By Alan Ssempebwa
How the electoral commission messed up the vote count
Ever wondered what happened to your ballot after you dropped it into a ballot box at an election? To paraphrase Joseph Stalin, it’s not the people who vote that count; it’s the people who count the votes. Stalin may not be the best voice on elections but his point remains poignant, particularly in the March 4 general elections in Kenya.
The trust between the enfranchised and those responsible for making counting is of great significance. They must make sure that everyone gets an equally weighted vote, and the right to have one’s vote accurately counted. Any accusations of doctored results or vote rigging need to be taken with the upmost seriousness.
The Kenyan election has been a success in that we have not seen the horrific scenes of 2007, but it is somewhat tarnished by Raila Odinga, who finished second with 43.3%, contesting the results.
The most dubious issue with the election was the length of time it took for them to count the votes. This was partly due to equipment failure, incompetent recording of spoilt ballots but mainly issues to do with the Results Transmission System (RTS) technology.
The election had been dubbed the ‘most high-tech in Africa’ but the reality on Election Day and the five-days of waiting for results was shambolic.
Laptop computers that should have been running the vote count run out of battery in some polling centres with no power sources to charge them, the mobile phones to be used to deliver SMS results were delivered late, presiding officers could not log onto the system. A plethora of errors in the elections coordination left them unprepared to facilitate the event.
‘Democracy on Trial’
Uhuru Kenyatta was declared the winner with over 50% +1 of the vote crossing the stringent threshold required to win an election under the new constitution introduced in 2010. Odinga has refused to concede defeat and delivered a speech called ‘Democracy on Trial’. For the sake of peace, he said, he was encouraging his supporters to remain calm.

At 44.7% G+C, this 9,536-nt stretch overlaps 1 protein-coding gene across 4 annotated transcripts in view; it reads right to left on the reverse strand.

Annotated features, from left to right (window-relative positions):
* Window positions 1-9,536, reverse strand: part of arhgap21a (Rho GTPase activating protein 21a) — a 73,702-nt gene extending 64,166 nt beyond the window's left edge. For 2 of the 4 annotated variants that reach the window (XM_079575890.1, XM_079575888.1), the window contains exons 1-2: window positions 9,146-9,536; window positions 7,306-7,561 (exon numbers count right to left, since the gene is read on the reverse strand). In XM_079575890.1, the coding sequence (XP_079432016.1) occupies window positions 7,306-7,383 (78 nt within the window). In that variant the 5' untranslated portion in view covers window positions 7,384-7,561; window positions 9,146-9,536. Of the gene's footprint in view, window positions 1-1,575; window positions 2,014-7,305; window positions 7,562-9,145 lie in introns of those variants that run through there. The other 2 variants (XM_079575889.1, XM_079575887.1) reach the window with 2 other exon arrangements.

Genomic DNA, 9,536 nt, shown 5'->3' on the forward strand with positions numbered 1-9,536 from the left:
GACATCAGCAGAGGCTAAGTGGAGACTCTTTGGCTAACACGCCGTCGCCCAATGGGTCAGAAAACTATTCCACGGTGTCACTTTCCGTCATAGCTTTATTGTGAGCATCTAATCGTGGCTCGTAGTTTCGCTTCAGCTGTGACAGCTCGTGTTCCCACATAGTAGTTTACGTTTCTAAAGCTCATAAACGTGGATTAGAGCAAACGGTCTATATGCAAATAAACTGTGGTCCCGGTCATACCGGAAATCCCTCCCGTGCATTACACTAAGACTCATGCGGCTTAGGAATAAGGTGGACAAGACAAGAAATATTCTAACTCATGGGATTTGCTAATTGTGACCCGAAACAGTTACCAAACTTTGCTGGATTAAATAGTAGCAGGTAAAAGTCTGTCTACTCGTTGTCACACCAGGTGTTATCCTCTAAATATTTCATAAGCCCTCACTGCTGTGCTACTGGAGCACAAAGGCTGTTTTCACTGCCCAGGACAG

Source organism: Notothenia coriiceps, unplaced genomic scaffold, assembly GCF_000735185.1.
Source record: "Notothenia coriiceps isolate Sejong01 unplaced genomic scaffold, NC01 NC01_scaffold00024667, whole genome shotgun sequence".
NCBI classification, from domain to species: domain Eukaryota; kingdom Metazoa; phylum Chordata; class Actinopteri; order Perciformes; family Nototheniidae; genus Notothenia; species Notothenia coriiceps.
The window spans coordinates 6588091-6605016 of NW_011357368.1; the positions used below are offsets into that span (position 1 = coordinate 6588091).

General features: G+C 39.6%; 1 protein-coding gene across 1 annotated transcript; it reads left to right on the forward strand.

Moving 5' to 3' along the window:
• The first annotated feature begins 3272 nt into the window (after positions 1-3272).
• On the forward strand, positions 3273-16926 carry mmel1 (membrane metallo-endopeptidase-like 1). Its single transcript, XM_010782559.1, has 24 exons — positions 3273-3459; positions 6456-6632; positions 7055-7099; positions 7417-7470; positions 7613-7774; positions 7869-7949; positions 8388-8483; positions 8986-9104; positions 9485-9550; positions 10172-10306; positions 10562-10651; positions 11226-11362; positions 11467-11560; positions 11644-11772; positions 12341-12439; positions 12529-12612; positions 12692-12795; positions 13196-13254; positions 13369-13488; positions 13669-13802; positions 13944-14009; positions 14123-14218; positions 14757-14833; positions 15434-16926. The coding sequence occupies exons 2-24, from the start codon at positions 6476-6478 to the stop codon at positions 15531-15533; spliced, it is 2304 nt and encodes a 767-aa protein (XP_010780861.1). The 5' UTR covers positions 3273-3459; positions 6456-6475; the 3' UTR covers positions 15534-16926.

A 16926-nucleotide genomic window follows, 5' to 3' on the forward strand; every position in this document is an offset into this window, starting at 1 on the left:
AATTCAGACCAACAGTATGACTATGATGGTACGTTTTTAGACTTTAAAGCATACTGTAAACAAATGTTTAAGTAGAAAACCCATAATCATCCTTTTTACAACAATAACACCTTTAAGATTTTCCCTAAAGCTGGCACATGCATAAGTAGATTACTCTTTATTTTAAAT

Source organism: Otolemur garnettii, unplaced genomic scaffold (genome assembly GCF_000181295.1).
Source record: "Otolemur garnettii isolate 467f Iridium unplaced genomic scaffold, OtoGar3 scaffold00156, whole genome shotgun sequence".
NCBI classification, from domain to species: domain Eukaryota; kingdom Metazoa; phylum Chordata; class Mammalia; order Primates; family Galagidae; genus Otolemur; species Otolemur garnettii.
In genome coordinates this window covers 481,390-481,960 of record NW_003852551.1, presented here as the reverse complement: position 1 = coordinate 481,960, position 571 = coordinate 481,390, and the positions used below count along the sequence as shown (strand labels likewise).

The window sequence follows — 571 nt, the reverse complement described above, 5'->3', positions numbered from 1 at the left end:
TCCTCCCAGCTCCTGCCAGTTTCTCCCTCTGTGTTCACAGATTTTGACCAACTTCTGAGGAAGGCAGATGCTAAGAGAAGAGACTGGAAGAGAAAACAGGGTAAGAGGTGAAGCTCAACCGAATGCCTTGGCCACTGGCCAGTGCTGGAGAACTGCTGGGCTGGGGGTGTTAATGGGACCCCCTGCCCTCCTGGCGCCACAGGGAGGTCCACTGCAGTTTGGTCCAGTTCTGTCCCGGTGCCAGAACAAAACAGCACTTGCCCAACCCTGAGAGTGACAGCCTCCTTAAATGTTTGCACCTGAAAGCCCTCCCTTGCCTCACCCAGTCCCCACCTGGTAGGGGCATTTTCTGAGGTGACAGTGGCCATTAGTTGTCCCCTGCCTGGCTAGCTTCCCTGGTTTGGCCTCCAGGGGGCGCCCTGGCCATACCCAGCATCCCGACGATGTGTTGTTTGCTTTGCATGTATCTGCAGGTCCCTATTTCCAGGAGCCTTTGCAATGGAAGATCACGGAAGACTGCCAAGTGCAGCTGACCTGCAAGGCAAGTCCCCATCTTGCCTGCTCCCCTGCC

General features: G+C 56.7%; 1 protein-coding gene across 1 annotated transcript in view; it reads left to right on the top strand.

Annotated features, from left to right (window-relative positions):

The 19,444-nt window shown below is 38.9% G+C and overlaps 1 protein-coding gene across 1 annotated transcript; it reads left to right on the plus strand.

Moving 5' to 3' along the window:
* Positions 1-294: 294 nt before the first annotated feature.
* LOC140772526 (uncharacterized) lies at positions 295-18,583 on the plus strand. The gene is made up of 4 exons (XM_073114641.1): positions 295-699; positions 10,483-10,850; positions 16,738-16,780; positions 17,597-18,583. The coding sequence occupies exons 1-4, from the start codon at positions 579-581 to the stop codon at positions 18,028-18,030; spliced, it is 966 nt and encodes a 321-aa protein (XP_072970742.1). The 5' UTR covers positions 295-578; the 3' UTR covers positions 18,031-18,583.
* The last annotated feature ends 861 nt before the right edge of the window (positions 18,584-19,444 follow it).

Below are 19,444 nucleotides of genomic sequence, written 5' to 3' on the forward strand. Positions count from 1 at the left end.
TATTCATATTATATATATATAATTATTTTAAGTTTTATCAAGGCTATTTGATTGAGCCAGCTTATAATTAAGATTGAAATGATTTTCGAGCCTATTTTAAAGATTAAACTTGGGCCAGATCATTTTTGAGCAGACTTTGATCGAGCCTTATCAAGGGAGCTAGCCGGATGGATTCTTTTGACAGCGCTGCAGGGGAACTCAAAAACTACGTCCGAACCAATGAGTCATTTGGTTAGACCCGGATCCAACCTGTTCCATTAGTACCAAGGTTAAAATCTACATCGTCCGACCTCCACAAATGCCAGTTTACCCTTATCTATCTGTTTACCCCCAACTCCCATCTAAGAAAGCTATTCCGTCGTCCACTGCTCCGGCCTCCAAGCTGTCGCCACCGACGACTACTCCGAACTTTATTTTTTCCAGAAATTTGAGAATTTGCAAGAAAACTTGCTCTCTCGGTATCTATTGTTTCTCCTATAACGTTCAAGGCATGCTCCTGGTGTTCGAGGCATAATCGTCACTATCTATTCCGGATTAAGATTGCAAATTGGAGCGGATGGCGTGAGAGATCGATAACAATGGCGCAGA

He told crowds: “Nothing would have pleased me more if I had lost fairly. But I have a duty and responsibility to protect democracy in this country. The struggle for democracy has been very long and we are not going to surrender it to the forces of darkness.”
Understanding the dynamics around the two main candidates is an important factor in understanding the election. This is not simply to recognise that they represented two of the biggest ethnic groups in Kenya; the Kikuyu and Luo, and so were destined for a tight finish.
It must also be acknowledge that Odinga was the incumbent Prime Minister and two-time loser, and appeared to be the favourite to win and favoured by the international community.
He was up against his deputy Kenyatta, son of Kenya’s first President after independence and one of the nation’s wealthiest residents with friends in high places had a looming visit to the International Criminal Court (ICC) over his role in the 2007 post-election violence in which thousands were killed.
One was a complacent favourite taking his popularity for granted and the other a resilient less likely to win front-runner.
This dichotomy, which characterised most of the build up to the election, was continued after it with the ‘Democracy on trial’ vs. ‘triumph of democracy’ narratives.
With the stakes so high, it is unclear why so many irregularities were allowed to mar the ballot. Did Kenyatta really have a hand in rigging the results? How can other countries in the region and the continent that have for long looked at the evolution of democracy in Kenya with admiration avoid such a drawn out count and electoral commission fumbling happening again in their countries?
Crucially in this election the Independent Electoral and Boundaries Commission (IECB) introduced a mechanised voting system that was supposed to improve Kenya’s efficiency and reliability of their ballot counting.
The results were shambolic. The glitches began on the first day and Odinga listed them.
“What Kenyans witnessed,” he said, “was the failure of virtually every instrument the IEBC had deployed for the election.”
Odinga listed them: “The poll books, the servers, the telephonic transmission, the BVR (Biometric Voter Registration) – they all failed despite the billions spent on acquiring them.”
The whole process slowed down as the technology that was supposed to electronically transmit information by server to the Bomas tallying centre failed.
Two days after the poll the electronic Result Transmission System (RTS) was abandoned and a manual count began.
By day three, Odinga and his running mate Kalonzo Musyoka were calling for the vote counting to be stopped. They said the results were “tampered with” and they would not accept them.